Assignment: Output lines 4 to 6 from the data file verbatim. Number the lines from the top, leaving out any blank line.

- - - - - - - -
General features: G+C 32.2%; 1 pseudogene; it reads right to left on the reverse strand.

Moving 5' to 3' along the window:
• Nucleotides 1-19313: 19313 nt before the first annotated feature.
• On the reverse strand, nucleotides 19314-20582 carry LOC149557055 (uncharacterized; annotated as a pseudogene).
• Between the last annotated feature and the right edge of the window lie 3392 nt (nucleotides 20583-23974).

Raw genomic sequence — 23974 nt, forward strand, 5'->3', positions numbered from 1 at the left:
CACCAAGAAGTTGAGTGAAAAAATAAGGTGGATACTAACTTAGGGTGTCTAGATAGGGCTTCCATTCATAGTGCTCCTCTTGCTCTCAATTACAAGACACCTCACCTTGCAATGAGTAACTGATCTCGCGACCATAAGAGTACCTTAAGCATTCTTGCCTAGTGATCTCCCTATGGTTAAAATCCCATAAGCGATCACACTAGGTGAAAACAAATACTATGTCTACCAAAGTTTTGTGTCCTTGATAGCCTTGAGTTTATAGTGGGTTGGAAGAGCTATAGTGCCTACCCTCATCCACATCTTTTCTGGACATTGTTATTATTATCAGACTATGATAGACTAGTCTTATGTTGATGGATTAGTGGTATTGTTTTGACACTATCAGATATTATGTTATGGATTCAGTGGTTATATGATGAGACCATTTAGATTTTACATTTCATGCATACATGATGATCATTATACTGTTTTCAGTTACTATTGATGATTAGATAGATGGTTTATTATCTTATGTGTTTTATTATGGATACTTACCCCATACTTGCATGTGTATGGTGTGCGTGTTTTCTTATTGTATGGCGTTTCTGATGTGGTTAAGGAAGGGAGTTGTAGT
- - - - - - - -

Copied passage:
• On the reverse strand, nucleotides 19314-20582 carry LOC149557055 (uncharacterized; annotated as a pseudogene).
• Between the last annotated feature and the right edge of the window lie 3392 nt (nucleotides 20583-23974).

Raw genomic sequence — 23974 nt, forward strand, 5'->3', positions numbered from 1 at the left: